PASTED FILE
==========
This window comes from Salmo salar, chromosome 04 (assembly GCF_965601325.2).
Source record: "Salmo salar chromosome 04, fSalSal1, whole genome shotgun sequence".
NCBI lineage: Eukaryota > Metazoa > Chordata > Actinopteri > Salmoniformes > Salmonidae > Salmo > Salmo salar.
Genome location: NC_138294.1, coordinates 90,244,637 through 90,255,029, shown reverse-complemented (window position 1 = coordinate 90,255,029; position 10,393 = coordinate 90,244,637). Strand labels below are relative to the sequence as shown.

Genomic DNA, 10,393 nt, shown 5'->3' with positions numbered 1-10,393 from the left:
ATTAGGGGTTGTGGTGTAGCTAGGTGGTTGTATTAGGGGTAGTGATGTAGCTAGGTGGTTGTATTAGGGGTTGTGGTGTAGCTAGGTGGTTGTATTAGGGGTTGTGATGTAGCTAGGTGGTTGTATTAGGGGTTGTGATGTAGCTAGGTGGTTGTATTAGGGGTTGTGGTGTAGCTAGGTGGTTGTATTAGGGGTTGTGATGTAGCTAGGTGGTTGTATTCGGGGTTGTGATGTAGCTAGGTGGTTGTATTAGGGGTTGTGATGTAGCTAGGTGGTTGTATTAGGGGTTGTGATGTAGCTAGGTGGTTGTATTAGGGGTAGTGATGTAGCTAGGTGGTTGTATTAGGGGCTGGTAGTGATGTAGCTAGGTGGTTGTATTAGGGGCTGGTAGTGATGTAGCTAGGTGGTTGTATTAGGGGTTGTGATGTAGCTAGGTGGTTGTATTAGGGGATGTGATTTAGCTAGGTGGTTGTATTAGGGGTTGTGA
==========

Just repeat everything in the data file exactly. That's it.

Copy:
This window comes from Salmo salar, chromosome 04 (assembly GCF_965601325.2).
Source record: "Salmo salar chromosome 04, fSalSal1, whole genome shotgun sequence".
NCBI lineage: Eukaryota > Metazoa > Chordata > Actinopteri > Salmoniformes > Salmonidae > Salmo > Salmo salar.
Genome location: NC_138294.1, coordinates 90,244,637 through 90,255,029, shown reverse-complemented (window position 1 = coordinate 90,255,029; position 10,393 = coordinate 90,244,637). Strand labels below are relative to the sequence as shown.

Genomic DNA, 10,393 nt, shown 5'->3' with positions numbered 1-10,393 from the left:
ATTAGGGGTTGTGGTGTAGCTAGGTGGTTGTATTAGGGGTAGTGATGTAGCTAGGTGGTTGTATTAGGGGTTGTGGTGTAGCTAGGTGGTTGTATTAGGGGTTGTGATGTAGCTAGGTGGTTGTATTAGGGGTTGTGATGTAGCTAGGTGGTTGTATTAGGGGTTGTGGTGTAGCTAGGTGGTTGTATTAGGGGTTGTGATGTAGCTAGGTGGTTGTATTCGGGGTTGTGATGTAGCTAGGTGGTTGTATTAGGGGTTGTGATGTAGCTAGGTGGTTGTATTAGGGGTTGTGATGTAGCTAGGTGGTTGTATTAGGGGTAGTGATGTAGCTAGGTGGTTGTATTAGGGGCTGGTAGTGATGTAGCTAGGTGGTTGTATTAGGGGCTGGTAGTGATGTAGCTAGGTGGTTGTATTAGGGGTTGTGATGTAGCTAGGTGGTTGTATTAGGGGATGTGATTTAGCTAGGTGGTTGTATTAGGGGTTGTGA